The Rancho Santa Fe Association announced in July, 2017, the Juan Maria Osuna Adobe was placed on the National Register of Historic Places. As a result of being placed on the National Register, it has also been listed on the California Register of Historical Resources, pursuant to Section 4851(a)(2) of the Public Resources Code.
Placement on the National Register affords Osuna Ranch the honor of inclusion in the Nation's official list of cultural resources worthy of preservation. The designation provides a degree of protection from adverse effects resulting from federally funded or licensed projects. Registration provides a number of incentives for preservation of historic properties, including special building codes to facilitate the restoration of historic structures, and certain tax advantages.
There are no restrictions placed upon a private property owner with regard to daily use, maintenance, or sale of a property listed on the National Register. However, a project that may cause substantial adverse changes in significance of a registered property may require compliance with local ordinances or the California Environmental Quality Act.
In the early 1830s, Librado Silva obtained a provisional land grant from the Manuel Victoria, Governor of Alta California. It was a common requirement of land grants to construct a home on the property. The Adobe was constructed in approximately 1831 by the Silva family.
Juan Osuna was one of the San Diegans who participated in the revolt that helped capture the Presidio at San Diego. Juan Osuna received a provisional grant for the property in 1833. In 1835 Juan Osuna acquired the property as a part of the 8,824-acre San Dieguito Land Grant. Shortly after the Adobe was built, there was a revolt against Governor Victoria. Juan Osuna took possession of the ranch and had a second, larger Adobe built down the road, which later became known as Osuna 2.
Juan Osuna moved into Osuna 2, while his son Leandro moved into the older adobe located on Osuna Ranch. During the Mexican American War, the Osuna Adobe was used as the headquarters for the Californios before the Battle of San Pasqual.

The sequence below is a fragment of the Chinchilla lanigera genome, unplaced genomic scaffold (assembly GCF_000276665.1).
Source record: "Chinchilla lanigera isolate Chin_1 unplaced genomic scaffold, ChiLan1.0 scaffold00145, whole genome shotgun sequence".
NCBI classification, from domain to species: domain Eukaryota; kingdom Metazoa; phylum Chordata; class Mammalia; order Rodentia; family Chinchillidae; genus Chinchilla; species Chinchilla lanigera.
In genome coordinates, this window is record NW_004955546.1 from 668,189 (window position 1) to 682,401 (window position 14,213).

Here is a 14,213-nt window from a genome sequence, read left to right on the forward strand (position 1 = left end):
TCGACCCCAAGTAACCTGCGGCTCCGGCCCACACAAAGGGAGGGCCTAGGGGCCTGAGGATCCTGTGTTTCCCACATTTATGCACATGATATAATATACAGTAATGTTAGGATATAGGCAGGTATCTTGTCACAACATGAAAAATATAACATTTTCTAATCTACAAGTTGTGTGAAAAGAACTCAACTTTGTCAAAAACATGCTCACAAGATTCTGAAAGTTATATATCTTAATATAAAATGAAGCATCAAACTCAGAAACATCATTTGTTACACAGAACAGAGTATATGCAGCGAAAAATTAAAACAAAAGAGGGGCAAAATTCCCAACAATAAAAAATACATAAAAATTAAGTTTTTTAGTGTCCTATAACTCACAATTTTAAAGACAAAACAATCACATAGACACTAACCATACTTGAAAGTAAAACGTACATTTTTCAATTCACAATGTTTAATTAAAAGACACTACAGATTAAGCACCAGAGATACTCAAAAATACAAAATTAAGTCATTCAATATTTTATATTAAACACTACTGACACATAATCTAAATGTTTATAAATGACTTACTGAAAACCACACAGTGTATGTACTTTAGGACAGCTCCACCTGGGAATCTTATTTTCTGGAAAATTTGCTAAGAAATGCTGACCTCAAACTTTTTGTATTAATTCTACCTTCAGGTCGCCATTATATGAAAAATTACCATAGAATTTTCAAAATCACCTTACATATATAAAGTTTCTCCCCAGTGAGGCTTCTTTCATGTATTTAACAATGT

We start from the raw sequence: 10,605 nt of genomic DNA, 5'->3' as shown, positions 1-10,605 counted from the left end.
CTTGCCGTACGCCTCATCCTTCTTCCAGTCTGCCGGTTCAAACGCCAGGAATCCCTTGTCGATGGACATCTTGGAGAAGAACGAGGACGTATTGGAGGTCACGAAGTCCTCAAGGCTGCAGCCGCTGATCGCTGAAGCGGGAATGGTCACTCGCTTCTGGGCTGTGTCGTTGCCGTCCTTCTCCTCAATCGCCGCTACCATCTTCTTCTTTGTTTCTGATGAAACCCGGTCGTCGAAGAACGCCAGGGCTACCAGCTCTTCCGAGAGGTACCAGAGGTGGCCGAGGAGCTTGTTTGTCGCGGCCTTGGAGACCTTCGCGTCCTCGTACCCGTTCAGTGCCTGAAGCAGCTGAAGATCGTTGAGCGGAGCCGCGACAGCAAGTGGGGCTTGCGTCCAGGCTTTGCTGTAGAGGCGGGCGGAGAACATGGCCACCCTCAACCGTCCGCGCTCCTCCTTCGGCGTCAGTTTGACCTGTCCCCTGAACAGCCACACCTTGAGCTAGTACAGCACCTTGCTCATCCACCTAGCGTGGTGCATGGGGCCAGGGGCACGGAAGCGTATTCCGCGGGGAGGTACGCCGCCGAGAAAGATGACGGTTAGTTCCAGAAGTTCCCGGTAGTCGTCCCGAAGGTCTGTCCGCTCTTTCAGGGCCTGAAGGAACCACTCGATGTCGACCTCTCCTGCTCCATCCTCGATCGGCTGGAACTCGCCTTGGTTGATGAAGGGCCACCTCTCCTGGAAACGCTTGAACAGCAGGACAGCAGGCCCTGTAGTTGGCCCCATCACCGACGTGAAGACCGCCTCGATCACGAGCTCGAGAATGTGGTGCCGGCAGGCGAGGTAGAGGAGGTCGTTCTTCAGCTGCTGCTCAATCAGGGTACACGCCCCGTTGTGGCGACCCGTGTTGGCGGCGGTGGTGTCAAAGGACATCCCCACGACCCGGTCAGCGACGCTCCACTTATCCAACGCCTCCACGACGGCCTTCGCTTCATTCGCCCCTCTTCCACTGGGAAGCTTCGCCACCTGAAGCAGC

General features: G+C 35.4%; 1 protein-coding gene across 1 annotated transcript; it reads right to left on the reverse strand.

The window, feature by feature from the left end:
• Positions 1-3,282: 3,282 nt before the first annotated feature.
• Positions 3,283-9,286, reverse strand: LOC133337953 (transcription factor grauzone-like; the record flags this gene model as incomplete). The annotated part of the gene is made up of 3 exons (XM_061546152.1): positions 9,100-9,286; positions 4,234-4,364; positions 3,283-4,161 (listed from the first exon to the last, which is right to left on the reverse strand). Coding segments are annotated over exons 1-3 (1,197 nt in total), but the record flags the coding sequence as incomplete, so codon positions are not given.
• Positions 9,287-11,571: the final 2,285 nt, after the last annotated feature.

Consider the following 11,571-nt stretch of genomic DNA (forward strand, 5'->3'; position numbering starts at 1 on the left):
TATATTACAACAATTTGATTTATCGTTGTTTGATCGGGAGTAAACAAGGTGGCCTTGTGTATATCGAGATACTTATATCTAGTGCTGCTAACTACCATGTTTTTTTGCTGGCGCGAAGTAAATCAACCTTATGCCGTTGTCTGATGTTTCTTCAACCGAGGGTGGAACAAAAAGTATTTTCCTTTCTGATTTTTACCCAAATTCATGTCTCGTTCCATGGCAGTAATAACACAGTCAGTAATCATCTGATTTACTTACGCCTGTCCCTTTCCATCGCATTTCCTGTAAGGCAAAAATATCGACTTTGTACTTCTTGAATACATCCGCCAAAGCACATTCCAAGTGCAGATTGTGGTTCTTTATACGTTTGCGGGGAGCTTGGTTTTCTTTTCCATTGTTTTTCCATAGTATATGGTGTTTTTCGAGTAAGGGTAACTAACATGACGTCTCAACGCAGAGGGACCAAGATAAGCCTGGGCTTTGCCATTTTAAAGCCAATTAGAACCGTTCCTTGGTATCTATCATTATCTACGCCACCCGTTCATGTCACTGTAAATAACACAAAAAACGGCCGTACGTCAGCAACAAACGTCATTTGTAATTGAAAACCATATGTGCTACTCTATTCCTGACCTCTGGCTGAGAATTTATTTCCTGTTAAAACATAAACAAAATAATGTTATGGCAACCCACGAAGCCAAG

Juan Osuna died in 1851 and was buried in Old Town, where his grave can be seen today. Leandro Osuna died in 1859 after a prolonged illness. The Osuna family continued to live at Osuna Ranch, but had to prove the legality of their land claim to the new American authorities. In 1871 official recognition of the land title was granted to Juan Maria Osuna’s widow Juliana, who died later that year. The Adobe was occupied by members of Juan Osuna’s family for several decades until 1906, when the property was acquired by the Santa Fe Land Improvement Company.
In 1924 noted architect Lillian Rice rehabilitated the Adobe, which had fallen into a state of disrepair. Currently, portions of the original Adobe structure in addition to some of the modification from the 1920s remain intact.
On March 21, 1938, Osuna Ranch was annexed into the of Covenant of Rancho Santa Fe with a condition allowing 25 horses and other livestock on property.
Ownership of the property has changed several times over the years, but the horse training, and boarding uses that were originally allowed in 1938 have continued to this day. In 2006 the Association purchased the property with the intent to preserve the historic Adobe and maintain its equestrian operations.
The primary use for Osuna Ranch is horse boarding and training. The equestrian operations utilize existing structures and facilities including barns, stables, storage sheds, arenas, paddocks and pastures. The Association plans to continue to preserve the existing Adobe and surrounding land. The existence of the Adobe was a significant factor in the Association’s decision to purchase the Ranch.